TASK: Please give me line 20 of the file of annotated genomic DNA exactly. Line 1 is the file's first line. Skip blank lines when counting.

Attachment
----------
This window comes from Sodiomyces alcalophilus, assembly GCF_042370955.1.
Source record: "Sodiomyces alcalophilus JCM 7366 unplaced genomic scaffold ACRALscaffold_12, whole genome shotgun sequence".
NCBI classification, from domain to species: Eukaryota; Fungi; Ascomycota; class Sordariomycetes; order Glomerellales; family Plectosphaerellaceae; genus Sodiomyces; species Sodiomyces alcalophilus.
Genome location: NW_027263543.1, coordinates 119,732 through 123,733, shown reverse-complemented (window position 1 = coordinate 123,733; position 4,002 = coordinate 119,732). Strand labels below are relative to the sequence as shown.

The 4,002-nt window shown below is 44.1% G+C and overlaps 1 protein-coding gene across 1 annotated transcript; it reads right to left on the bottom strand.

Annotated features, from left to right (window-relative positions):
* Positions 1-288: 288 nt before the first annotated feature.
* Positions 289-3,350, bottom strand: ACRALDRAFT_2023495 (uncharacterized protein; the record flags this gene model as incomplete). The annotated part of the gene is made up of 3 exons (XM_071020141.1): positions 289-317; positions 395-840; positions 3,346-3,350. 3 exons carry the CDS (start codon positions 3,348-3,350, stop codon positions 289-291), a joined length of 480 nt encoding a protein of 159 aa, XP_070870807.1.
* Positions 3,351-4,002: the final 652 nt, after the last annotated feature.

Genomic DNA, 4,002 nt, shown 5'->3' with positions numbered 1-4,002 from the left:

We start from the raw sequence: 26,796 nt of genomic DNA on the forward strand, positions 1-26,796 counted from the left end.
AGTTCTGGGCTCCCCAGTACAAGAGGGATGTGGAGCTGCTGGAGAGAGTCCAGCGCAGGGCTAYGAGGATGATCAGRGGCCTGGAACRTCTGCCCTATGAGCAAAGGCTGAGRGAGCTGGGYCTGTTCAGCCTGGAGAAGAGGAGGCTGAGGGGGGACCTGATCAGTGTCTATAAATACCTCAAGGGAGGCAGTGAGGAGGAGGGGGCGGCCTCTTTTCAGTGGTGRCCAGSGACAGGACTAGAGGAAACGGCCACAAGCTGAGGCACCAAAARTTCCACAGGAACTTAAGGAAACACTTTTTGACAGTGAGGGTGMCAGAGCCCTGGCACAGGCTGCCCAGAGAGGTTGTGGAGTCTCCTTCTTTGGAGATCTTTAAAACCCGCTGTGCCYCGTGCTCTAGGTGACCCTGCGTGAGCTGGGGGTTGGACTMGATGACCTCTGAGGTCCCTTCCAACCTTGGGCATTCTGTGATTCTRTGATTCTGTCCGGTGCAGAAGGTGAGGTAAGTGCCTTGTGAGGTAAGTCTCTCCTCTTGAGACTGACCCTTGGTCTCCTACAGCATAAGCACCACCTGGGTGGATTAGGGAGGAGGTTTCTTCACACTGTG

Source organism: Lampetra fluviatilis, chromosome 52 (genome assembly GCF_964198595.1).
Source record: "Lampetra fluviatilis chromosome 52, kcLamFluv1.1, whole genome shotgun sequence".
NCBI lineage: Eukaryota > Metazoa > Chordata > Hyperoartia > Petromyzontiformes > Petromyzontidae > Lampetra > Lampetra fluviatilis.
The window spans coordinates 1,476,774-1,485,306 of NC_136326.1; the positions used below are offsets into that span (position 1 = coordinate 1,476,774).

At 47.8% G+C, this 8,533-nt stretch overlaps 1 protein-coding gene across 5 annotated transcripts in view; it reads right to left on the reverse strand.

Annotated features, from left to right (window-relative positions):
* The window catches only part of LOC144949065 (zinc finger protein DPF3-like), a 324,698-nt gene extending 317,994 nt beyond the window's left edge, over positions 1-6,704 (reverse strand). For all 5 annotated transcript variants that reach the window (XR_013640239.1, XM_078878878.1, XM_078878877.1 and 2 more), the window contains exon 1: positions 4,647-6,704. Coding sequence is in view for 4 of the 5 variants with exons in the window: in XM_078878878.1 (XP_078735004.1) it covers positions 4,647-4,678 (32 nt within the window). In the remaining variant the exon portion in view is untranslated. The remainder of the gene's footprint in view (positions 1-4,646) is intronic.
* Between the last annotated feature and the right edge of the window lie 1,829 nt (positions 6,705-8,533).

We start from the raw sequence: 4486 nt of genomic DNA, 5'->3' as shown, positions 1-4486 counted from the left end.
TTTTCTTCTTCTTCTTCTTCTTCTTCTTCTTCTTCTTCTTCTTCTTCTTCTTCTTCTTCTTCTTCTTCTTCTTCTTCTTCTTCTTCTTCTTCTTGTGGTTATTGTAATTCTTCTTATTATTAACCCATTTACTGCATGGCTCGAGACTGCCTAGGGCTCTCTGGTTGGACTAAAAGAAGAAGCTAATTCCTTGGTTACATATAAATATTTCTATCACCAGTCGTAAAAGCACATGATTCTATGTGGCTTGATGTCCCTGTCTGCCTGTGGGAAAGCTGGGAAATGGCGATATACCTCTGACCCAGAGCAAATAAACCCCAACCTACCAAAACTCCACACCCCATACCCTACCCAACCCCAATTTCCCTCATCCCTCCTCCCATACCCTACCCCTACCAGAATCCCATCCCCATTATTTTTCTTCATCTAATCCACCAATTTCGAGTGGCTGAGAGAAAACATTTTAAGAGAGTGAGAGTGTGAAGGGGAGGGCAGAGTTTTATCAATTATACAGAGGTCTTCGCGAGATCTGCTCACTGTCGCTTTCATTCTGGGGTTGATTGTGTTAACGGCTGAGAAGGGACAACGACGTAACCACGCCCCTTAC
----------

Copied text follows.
* Between the last annotated feature and the right edge of the window lie 1,829 nt (positions 6,705-8,533).